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Manatees and salvinia in Lake Ossa: A difficult cohabitation

                                             Manatees and salvinia in Lake Ossa: A difficult cohabitation

We are observing fewer and fewer manatees and indications of feeding in parts of the lake where this plant proliferates.

Lake Ossa is actually a lake complex made up of three lakes: Mwembe, The "Grand lac" and Mévia. Six years ago, AMMCO had identified Mevia as the region of the lake the most populated by the manatees. In 2019, Salvinia, a plant native to Brazil, spread more aggressively in this hot-spot of manatees. This would have caused the migration of these mammals to other non-invaded areas. For example, the area of ​​Mwembe, less colonized has recently become a place where the presence of these animals is more and more felt. During the month of July, especially on July 26th and 31st, we were able to observe faeces and some opportunistic appearances of manatees. It is also possible that some manatees leave the lake to go to the Sanaga River which communicates with the lake via a small channel about 2km long.

According to the IUCN Red List 2019, these vulnerable species are threatened by hunting, bycatch and habitat degradation. Illegal hunting is the leading cause of death for African manatees. It sneakily causes the decline of the population of this species despite the legislation in place for their protection.

In Lake Ossa, the situation is very particular, hunting is no longer a great threat because through our actions of awareness and education for now a decade, in collaboration with local actors, manatee poaching has been significantly reduced. However, bycatch and the fisherman-manatee conflict persist. To this has been added the proliferation of the Salvinia plant which seems to be an even more formidable threat because of its impact on the habitat and the life of the manatees in this lake.

This water fern represents a danger to the survival of manatees because it considerably modifies their habitat. Like an army of conquerors, when this grass colonizes a space, it must be its sole master. Even native plants are no longer allowed. This is how it came into competition with Echinochloa pyramidalis (abusively called Sissongo), a plant of the Poaceae family, highly consumed by the African manatee, emblematic mammal of Lake Ossa. A situation that alters the nutrition of the latter, thus making his habitat more hostile to his development. In addition, salvinia does not seem to be consumed by the manatee. The photo above shows well the Salvinia Molesta "attaching" itself to the Echinochloa, thus preventing manatees to reach their food source. Particularly during the dry season, the Salvinia causes another inconvenience: Its massive decomposition consumes much of the oxygen present in the lake water, resulting in the asphyxiation and death of large fishes.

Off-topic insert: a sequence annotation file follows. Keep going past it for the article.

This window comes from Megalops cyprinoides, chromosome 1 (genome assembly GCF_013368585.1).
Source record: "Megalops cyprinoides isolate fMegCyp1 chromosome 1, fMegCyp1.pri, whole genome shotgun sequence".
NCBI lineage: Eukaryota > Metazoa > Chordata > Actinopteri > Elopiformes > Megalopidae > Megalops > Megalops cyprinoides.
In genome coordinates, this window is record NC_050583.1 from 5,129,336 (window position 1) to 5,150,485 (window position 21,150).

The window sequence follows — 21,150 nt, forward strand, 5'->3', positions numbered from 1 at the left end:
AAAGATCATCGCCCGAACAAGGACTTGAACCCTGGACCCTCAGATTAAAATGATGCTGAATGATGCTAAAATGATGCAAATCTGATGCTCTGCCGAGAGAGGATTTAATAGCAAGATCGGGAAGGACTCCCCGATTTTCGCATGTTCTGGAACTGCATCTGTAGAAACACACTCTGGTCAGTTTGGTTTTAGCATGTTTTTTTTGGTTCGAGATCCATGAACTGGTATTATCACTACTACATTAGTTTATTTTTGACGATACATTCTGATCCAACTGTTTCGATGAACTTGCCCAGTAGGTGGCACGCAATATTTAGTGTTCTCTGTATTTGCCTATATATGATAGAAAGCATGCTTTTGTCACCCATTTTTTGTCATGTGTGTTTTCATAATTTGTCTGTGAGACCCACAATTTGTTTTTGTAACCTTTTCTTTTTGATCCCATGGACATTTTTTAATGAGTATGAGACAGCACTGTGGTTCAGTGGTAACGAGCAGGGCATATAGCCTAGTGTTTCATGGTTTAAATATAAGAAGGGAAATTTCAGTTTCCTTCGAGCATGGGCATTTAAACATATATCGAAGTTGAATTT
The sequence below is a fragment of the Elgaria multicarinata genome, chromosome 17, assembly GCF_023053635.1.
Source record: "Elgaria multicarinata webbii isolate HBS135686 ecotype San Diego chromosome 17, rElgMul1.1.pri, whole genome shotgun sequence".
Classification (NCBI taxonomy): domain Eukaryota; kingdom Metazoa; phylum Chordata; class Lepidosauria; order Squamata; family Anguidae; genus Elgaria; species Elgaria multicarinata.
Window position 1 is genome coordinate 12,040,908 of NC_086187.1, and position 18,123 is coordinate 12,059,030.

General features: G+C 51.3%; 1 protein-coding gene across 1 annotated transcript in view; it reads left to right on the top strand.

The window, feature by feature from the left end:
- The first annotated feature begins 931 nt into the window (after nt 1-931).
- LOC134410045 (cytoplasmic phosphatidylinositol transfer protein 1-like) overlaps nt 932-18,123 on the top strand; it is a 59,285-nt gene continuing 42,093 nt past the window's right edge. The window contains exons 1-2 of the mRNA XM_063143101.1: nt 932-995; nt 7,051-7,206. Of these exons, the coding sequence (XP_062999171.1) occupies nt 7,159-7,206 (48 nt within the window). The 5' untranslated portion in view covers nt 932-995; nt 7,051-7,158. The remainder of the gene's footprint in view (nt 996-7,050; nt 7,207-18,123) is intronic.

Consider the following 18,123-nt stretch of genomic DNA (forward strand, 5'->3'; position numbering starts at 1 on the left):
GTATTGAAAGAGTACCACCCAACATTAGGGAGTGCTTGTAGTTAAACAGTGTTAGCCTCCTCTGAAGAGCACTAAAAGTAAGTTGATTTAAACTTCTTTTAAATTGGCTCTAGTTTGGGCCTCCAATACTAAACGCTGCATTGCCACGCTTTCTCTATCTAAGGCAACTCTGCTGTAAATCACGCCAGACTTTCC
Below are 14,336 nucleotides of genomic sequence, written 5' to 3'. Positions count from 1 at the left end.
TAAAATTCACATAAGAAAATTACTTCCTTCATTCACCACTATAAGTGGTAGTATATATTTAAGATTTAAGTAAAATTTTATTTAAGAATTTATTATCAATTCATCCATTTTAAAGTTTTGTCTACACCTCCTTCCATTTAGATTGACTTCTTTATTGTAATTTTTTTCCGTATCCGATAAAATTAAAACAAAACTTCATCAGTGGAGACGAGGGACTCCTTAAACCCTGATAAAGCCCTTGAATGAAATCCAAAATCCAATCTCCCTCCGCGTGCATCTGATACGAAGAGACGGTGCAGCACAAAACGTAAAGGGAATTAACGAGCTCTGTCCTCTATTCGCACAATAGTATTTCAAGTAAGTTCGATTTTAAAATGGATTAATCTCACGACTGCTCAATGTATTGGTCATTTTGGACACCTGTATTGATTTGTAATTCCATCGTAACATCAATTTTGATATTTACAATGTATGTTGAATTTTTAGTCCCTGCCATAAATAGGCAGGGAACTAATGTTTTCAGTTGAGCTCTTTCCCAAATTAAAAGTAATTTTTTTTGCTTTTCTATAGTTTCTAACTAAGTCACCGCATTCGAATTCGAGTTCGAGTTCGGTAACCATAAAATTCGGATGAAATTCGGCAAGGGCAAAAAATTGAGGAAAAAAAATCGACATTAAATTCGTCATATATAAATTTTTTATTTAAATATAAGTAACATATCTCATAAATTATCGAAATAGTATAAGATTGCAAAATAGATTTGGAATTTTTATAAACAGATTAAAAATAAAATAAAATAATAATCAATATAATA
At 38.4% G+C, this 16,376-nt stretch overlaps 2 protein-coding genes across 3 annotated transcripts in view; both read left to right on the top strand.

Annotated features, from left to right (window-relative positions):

AMMCO conducts research to accurately determine the causes of this proliferation. The first results show a significant enrichment of water in nutrients such as nitrogen and phosphate; which are essential elements for the development of plants. AMMCO has begun a preliminary mapping of its distribution and quantification to try to estimate the percentage of coverage of the lake by the Salvinia as well as its speed of propagation, with a view to implementing eradication measures that are adequate, efficient and sustainable. Insects called "Cyrtobagous salviniae" that feed mainly on this plant will be deployed as a "biological weapon" to overcome this threat.


                                             Manatees and salvinia in Lake Ossa: A difficult cohabitation

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